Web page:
During the Polish Antarctic Geodynamic Expeditions, 1979-91, a wide geophysical and geological programme was performed in the transition zone between the Drake and South Shetland microplates and the Antarctic Plate, in West Antarctica. In the Bransfield Strait area, and along passive continental margin of the Antarctic Peninsula, 20 deep seismic sounding profiles were made. The interpretation yielded two - dimensional models of the crust and lithosphere down to 80 km depth. In the coastal area between the Palmer Archipelago and the Adelaide Island, the Earth's crust has a typical continental structure. Its thickness varies from 36 to 42 km in the coastal area, decreasing to about 25-28 km toward Pacific Ocean. In the surrounding of Bransfield Strait, the Moho boundary depth ranges from 10 km beneath the South Shetland Trench to 40 km beneath Antarctic Peninsula. The crustal structure beneath the Bransfield Strait trough is highly anomalous. Presence of a high-velocity body, with longitudinal seismic wave velocities Vp > 7,0 km/s, was detected there in the 6-32 km depth range. This inhomogeneity was interpreted as an intrusion, coinciding with the Deception-Bridgeman volcanic line. In the transition zone from the Drake Passage to the South Shetland Islands, a seismic boundary in the lower lithosphere occurs at a depth ranging from 35 to 80 km. The dip of both the Moho and this boundary is approximately 25° towards the southeast, indicating the direction of subduction of the Drake Plate lithosphere under the Antarctic Plate. Basing on the results of four Polish Geodynamic Expeditions, the map of crustal thickness in West Antarctica is presented.

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Authors and Affiliations

Aleksander Guterch
Marek Grad
Tomasz Janik
Piotr Środa
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Abstract

During the Polish Geodynamic Expeditions to West Antarctica, 1984-1991, led by A. Guterch, the scientific research of the geological group (leader K. Birkenmajer) included stratigraphic, sedimentological, petrological, tectonic, volcanological and Quaternary geology studies. They were caried out mainly in the area of Antarctic Peninsula, Palmer Archipelago and South Shetland Islands (the results from King George Island have been reviewed separately, in 1996). The major scientific archievements are: (1) introduction of formal lithostrati-graphical standards, recognition of tectonic structure, and sedimentological characteristics of the Trinity Peninsula Group (?Upper Permian-Triassic) metasediments (Antarctic Peninsula: Hope Bay and Paradise Harbour; Livingston Island: Hurd Peninsula); (2) elaboration of Late Mesozoic-TTertiary magmatic successions (Antarctic Peninsula Volcanic Group and Andean Intrusive Suite) on northern Antarctic Peninsula (Hope Bay; Arctowski Peninsula; Paradise Harbour - Gerlache Strait); (3) together with geophysical group: elaboration of lithospheric transect from South Shetland Islands to Antarctic Peninsula; (4) elaboration of Late Cenozoic evolution stages of the Bransfield Basin and Rift, as based on geological and palaeontological record; (5) introduction of a revised volcanostratigraphic standard, and reconstruction of evolution stages, of the Deception Island volcano (South Shetland Islands); (6) reconstruction of the Holocene history in some areas of Antarctic Peninsula (Hope Bay) and South Shetland Islands (King George Island). The results of palaeontological and sedimentological research on Seymour and Cockburn islands (NE Antarctic Peninsula) were presented separately.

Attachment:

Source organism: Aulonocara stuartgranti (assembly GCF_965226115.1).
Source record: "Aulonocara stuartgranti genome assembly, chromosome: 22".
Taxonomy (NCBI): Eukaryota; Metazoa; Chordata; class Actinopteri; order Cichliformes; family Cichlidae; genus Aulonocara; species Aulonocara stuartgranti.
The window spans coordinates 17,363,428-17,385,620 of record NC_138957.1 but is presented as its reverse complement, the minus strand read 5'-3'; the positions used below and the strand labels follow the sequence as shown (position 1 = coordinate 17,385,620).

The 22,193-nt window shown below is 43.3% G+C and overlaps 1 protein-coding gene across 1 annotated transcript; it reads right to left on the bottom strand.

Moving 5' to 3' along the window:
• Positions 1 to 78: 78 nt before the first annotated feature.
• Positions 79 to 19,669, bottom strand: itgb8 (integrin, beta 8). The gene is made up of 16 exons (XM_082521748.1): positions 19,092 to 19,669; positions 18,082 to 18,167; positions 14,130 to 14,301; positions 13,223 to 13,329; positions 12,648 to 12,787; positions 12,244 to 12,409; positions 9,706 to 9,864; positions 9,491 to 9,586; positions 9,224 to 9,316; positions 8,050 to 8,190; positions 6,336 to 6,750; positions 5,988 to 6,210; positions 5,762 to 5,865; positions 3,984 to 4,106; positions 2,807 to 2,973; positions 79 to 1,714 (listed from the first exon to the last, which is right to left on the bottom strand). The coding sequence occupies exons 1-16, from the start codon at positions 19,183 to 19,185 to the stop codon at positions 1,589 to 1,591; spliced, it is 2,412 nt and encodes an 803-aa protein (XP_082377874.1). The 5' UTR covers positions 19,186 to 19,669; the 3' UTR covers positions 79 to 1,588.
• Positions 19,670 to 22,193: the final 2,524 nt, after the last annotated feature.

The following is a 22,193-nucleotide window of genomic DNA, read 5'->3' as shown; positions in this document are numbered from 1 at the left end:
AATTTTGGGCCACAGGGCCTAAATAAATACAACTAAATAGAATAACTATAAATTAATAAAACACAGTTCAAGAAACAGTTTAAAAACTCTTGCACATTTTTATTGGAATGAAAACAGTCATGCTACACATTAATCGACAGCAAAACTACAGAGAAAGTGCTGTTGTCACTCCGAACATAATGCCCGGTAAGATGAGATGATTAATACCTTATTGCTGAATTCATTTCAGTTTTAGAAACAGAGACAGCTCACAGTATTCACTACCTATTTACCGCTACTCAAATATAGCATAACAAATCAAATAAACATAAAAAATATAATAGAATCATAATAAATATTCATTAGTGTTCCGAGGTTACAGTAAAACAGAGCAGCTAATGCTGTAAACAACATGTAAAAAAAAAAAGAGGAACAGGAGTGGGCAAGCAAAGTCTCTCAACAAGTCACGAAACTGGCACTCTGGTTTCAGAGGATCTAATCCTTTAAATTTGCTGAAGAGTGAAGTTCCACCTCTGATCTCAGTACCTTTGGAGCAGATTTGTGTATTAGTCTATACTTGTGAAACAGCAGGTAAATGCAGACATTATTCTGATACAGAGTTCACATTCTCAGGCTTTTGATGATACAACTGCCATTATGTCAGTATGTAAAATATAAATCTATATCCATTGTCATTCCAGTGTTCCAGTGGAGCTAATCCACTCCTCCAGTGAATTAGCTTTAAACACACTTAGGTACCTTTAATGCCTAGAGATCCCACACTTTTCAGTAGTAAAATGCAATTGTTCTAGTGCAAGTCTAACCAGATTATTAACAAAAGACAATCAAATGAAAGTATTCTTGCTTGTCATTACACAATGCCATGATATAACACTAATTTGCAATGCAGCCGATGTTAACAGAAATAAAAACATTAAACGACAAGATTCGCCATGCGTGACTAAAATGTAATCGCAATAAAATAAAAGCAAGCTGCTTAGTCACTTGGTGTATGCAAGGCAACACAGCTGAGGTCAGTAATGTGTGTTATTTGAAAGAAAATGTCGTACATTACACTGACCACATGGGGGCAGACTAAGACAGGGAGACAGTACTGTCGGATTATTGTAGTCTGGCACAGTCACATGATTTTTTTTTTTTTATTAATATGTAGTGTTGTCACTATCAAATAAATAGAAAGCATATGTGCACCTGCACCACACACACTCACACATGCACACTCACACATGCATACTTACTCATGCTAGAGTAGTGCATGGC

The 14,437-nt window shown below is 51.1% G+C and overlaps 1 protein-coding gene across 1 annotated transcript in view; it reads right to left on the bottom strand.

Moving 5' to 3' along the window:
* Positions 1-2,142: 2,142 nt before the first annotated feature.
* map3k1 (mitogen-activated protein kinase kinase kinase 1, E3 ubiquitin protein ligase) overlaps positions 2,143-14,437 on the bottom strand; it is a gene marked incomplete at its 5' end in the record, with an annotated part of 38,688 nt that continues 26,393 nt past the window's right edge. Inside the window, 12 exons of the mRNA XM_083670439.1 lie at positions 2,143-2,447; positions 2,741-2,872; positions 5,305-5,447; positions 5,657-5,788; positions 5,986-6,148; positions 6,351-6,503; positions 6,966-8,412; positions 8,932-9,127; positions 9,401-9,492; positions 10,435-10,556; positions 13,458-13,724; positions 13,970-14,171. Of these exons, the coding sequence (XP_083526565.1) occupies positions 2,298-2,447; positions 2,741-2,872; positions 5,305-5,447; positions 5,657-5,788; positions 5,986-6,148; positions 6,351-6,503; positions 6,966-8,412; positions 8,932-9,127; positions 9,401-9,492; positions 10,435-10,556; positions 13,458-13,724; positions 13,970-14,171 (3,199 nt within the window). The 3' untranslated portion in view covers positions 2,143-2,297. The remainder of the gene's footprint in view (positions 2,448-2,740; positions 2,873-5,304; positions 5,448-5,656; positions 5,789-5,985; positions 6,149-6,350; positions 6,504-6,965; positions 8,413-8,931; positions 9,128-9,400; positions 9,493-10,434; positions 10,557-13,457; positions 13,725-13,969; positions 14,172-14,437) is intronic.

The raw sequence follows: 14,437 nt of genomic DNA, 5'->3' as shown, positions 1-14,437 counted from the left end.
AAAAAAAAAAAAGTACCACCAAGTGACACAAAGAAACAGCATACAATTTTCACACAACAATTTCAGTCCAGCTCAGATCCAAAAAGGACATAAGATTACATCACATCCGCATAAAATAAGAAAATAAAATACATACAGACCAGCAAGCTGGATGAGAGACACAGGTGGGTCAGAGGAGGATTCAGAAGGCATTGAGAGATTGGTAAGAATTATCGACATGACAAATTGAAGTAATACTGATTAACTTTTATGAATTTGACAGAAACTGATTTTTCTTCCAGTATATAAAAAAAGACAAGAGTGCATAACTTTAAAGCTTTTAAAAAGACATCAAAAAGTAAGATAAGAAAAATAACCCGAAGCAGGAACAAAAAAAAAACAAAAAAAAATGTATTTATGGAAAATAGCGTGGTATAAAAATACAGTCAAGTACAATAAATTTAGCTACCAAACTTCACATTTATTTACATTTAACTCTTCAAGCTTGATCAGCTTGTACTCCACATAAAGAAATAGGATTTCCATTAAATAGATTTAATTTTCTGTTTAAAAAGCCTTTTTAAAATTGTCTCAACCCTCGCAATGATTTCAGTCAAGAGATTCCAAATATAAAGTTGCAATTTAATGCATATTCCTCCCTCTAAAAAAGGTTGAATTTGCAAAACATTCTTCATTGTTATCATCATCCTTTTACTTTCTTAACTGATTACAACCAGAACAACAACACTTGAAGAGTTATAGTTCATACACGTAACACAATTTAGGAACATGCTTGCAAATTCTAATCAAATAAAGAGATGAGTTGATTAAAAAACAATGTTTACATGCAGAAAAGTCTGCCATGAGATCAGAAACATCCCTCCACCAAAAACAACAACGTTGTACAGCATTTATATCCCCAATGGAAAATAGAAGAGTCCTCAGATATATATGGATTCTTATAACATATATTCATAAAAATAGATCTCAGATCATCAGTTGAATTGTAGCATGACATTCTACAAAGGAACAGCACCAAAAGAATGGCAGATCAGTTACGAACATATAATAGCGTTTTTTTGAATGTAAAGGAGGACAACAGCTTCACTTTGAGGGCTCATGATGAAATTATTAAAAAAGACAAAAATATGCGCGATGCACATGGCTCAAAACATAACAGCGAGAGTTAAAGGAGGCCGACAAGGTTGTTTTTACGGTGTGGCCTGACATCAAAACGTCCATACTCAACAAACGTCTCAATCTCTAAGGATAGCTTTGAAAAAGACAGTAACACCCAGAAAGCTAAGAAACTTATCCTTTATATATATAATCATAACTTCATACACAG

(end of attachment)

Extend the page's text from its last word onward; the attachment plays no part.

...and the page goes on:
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Authors and Affiliations

Krzysztof Birkenmajer
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Abstract

The paper presents a catalogue, with description, detailed map location and references to first publications, of new place names introduced mainly during the Polish Geodynamic Expeditions to West Antarctica, 1984-1991. In the South Shetland Islands, new place names were introduced in parts of King George Island and Deception Island (Some new names for Admiralty Bay, King George Island and Penguin Island, introduced prior to 1984 but not yet formally described, are also included here). In Antarctic Peninsula, new place names have been introduced at Hope Bay (Trinity Peninsula), Arctowski Peninsula-Andvord Bay (Danco Coast/Gerlache Strait) and Paradise Harbour (Danco Coast).

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Authors and Affiliations

Krzysztof Birkenmajer

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The quarterly Polish Polar Research invites original scientific papers dealing with all aspects of polar research. The journal aims to provide a forum for publication of high-quality research papers, which are of international interest.

We warmly welcome review papers and proposals for thematic Special Issues.